VINCENT - The Warren Local Board of Education is expected to revise a policy governing community use of facilities over concerns it would be a burden on nonprofit youth sports and community groups.
The first draft of the policy met with resistance when it was learned youth sports leagues would be charged on an hourly basis for using district facilities or a flat $270 fee to use the fields for a season.
A new draft, expected to have a first reading this month, provides ways for nonprofit groups to avoid being charged anything beyond a $500 deposit that would be refunded at the end of the year if no damage was done to the facilities.
EVAN BEVINS The Marietta Times
Caleb Davis, right, takes on Ohio Valley Vipers teammate Jacob Scheff during a U-8 soccer practice Monday evening at Barlow-Vincent Elementary School.
"It's more community friendly," said Jon Hurley, president of the Ohio Valley Soccer League, in which more than 300 children ages 4 to 14 played this past spring. "To me, it sounds like they listened to what the concerns of the community were and they heeded them."
Board of education member Bob Allen, chairman of the board's buildings and grounds committee, said the goal of the policy is not to make money for the district but to avoid additional costs.
"I think there was a good, open discussion and that's how we arrived at a policy most would agree is fair and acceptable," he said.
- Nonprofit groups may avoid hourly fees for facilities usage by providing a list of at least three adults responsible for the group's facility use, submitting a $500 refundable deposit, having its financial records reviewed and giving the treasurer's office a copy of the group's liability insurance policy with the school district listed as an "other insured."
- The initial draft of the policy would have charged youth sports groups $270 a season to use district ball fields.
- A designated staff person must be present in any district facility being used by an outside group. That group must pay for the staff member's time unless it occurs when custodial service is already being provided or a staff member is one of the responsible parties listed on the group's application.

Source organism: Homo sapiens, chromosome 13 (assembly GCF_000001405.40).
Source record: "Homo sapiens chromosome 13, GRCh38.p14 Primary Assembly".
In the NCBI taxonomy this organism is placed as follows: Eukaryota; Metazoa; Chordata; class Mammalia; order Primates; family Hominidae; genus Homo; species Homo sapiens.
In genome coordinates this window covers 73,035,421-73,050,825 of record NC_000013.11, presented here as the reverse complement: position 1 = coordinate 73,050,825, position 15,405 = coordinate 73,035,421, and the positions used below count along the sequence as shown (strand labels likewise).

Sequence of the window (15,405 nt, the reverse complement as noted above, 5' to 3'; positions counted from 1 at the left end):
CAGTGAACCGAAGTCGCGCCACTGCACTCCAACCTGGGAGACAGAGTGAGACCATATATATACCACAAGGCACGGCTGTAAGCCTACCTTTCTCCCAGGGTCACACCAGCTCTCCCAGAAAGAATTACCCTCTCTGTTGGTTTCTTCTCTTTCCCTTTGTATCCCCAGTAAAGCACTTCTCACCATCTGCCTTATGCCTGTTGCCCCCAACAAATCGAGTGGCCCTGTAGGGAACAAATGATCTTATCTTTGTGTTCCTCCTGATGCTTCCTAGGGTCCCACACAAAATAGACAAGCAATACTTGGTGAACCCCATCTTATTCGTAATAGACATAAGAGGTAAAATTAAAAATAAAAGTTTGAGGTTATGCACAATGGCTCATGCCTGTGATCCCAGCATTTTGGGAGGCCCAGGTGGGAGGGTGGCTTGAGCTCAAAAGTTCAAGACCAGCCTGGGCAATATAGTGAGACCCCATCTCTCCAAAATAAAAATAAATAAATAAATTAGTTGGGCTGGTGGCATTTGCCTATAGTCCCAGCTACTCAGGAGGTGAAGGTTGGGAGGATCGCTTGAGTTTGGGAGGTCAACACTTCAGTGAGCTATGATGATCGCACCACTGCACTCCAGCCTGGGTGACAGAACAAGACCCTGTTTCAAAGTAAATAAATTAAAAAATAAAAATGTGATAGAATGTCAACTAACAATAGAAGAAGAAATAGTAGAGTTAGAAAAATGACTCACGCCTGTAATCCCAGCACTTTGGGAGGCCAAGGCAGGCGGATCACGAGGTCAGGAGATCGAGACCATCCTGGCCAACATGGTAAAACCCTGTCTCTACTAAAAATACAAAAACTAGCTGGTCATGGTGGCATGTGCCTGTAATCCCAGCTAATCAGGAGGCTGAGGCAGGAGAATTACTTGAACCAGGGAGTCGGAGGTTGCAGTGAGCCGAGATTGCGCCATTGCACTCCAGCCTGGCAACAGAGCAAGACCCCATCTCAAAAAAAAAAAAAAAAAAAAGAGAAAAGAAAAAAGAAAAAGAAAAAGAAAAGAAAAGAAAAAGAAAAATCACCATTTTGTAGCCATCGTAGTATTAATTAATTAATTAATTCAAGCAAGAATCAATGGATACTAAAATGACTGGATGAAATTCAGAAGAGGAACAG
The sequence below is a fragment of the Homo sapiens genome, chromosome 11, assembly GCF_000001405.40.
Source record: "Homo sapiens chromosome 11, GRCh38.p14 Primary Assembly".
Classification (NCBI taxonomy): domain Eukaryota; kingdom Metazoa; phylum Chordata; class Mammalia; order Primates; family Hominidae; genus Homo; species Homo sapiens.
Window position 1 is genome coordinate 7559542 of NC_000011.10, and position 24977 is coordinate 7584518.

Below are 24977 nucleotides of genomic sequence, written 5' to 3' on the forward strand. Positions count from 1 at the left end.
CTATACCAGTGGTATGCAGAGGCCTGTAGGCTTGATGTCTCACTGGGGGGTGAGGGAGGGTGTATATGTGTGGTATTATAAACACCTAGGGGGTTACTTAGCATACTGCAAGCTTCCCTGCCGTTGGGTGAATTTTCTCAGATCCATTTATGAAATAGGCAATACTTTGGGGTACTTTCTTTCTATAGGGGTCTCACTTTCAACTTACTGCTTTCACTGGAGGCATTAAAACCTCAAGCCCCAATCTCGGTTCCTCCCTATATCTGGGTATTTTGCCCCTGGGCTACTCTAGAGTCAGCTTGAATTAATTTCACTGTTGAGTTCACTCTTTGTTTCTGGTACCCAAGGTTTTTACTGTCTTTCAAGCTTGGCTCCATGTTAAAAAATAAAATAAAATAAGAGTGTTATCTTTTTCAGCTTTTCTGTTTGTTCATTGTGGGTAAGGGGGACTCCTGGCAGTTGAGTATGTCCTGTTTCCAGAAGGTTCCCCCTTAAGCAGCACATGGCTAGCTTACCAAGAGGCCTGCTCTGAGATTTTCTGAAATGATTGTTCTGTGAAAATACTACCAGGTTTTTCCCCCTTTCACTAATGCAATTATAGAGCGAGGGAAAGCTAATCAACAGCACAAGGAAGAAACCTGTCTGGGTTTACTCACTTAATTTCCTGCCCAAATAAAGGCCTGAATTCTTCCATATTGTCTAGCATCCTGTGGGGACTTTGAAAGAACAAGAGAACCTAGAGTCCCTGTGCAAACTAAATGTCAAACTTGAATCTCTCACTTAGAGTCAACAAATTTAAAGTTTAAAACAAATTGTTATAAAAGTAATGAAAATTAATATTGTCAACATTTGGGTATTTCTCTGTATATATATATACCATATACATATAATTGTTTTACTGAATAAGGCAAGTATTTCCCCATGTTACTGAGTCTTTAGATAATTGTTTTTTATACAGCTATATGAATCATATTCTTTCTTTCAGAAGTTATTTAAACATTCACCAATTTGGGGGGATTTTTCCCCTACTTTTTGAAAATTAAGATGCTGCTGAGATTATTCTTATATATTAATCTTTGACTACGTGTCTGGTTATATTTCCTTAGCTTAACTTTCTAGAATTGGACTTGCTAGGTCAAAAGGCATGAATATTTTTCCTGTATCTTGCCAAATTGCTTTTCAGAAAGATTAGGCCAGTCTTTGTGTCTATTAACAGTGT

- Varsity athletic facilities are not available for use by nonprofit adult groups or profit-making groups. Nonprofit youth groups may only use varsity athletic facilities with permission and may be asked to make donations for the upkeep of the facilities.
Source: Warren Local Schools.
The fees range from $2 an hour for nonprofit youth groups to use an elementary classroom to $40 an hour for commercial groups to use the high school gym.
Jenny Rauch, coordinator for the Barlow-Vincent Recreational Basketball League, said the original proposal had her organization looking at raising fees for the first time in nearly a decade. But the current version should allow them to keep their current rates.
"I honestly am OK with the $500 deposit," Rauch said. "This is a much better solution."
In order to avoid hourly fees, nonprofit groups must meet certain standards, including submitting the $500 deposit, providing the name of at least three adults who will be responsible for the group's facility use and listing the district as an "other insured" on the group's liability insurance.
The final draft of the policy will include a provision waiving the deposit for small groups like Boy Scouts and 4-H that only use a single classroom, Superintendent Tom Gibbs said in an email Monday.
Hurley noted the $500 can be rolled over from year to year unless money has to be deducted for damages for which the group was responsible.
"If you keep rolling it over every year, it's kind of a (one-time) fee," he said.
Another potential cost is paying to have a district staff member on hand during events. The policy notes this can be avoided if the event is held by a nonprofit group during a time when custodial service is already being provided or if one of the group's responsible parties is a district employee with a key to the building.
Rauch can fill that role for her group since she is the girls junior high basketball coach at Barlow-Vincent Elementary School.
The issue of who had access to the district's facilities started the review of the policy, Allen said. A couple of times, children were found unsupervised in the gym at Little Hocking Elementary School.
"The problem we had was many, many folks had keys," Allen said.
One reason the original proposal drew so much criticism is that a number of youth league supporters contribute to the school district through donations or maintenance and upkeep at fields.
"Any money that we make, we donate right back to the school," Rauch said.
The league has provided basketballs, pumps and other equipment for Barlow-Vincent's junior high basketball program and physical education classes.
Allen noted that some groups were making "significant donations" which took the place of a fee. But the previous fee, which was not immediately available, was not being enforced across the board. He also said the new policy shouldn't prevent those groups from continuing to donate if they so choose.
"As long as there's not damage, there's no financial hardship," he said.
The policy is expected to be considered at the next building and grounds committee meeting at 6:15 p.m. Aug. 15, with the first reading expected to be held by the full board at its 6:30 p.m. meeting that night. A final reading for adoption would likely take place in September.